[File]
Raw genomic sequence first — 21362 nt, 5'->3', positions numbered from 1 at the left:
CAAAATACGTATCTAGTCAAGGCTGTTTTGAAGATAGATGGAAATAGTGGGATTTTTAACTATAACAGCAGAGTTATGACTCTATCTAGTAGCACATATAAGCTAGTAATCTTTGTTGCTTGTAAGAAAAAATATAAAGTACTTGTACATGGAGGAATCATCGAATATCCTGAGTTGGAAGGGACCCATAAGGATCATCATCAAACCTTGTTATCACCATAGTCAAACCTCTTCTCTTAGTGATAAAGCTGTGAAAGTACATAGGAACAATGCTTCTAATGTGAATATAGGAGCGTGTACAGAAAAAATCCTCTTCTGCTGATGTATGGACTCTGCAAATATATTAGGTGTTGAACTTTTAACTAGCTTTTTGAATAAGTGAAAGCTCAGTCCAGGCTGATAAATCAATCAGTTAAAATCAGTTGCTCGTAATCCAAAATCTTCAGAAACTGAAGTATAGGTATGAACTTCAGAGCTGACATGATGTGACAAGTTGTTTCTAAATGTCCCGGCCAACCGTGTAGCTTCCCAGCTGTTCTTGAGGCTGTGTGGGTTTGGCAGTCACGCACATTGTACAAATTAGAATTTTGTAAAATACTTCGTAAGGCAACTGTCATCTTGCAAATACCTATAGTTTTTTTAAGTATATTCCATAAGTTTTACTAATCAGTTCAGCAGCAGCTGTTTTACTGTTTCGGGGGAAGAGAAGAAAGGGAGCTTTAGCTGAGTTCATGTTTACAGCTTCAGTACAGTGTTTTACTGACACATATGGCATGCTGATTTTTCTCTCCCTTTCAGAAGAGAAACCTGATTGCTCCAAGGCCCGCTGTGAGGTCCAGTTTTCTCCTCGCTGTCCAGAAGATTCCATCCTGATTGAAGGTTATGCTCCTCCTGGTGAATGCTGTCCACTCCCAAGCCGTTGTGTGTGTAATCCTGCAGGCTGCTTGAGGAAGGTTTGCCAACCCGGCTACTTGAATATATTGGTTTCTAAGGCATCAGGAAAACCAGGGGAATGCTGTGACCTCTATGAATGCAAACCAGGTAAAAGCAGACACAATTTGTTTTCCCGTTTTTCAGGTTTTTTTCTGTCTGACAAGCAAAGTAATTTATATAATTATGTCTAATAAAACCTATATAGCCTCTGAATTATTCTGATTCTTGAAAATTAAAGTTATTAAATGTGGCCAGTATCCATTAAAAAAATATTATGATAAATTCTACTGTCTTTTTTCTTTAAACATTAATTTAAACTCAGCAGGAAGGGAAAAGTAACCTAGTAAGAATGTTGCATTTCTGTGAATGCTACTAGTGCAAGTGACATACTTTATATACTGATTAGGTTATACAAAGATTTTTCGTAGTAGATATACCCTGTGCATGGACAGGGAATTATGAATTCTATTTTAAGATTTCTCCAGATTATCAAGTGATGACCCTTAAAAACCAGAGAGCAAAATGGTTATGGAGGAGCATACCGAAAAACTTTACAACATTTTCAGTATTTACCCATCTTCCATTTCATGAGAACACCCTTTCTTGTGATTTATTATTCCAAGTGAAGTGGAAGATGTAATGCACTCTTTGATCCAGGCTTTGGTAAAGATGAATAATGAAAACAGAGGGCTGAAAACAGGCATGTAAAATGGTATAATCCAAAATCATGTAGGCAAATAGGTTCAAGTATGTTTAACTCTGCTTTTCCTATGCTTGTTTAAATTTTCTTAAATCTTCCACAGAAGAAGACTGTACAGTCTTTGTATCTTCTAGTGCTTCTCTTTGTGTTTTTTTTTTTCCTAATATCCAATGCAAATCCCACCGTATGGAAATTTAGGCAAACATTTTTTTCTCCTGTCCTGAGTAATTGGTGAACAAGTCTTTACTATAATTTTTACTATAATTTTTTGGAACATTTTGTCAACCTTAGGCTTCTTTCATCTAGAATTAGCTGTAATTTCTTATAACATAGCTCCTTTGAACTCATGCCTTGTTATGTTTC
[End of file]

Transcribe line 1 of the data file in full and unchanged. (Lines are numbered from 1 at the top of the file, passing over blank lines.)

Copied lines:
Raw genomic sequence first — 21362 nt, 5'->3', positions numbered from 1 at the left: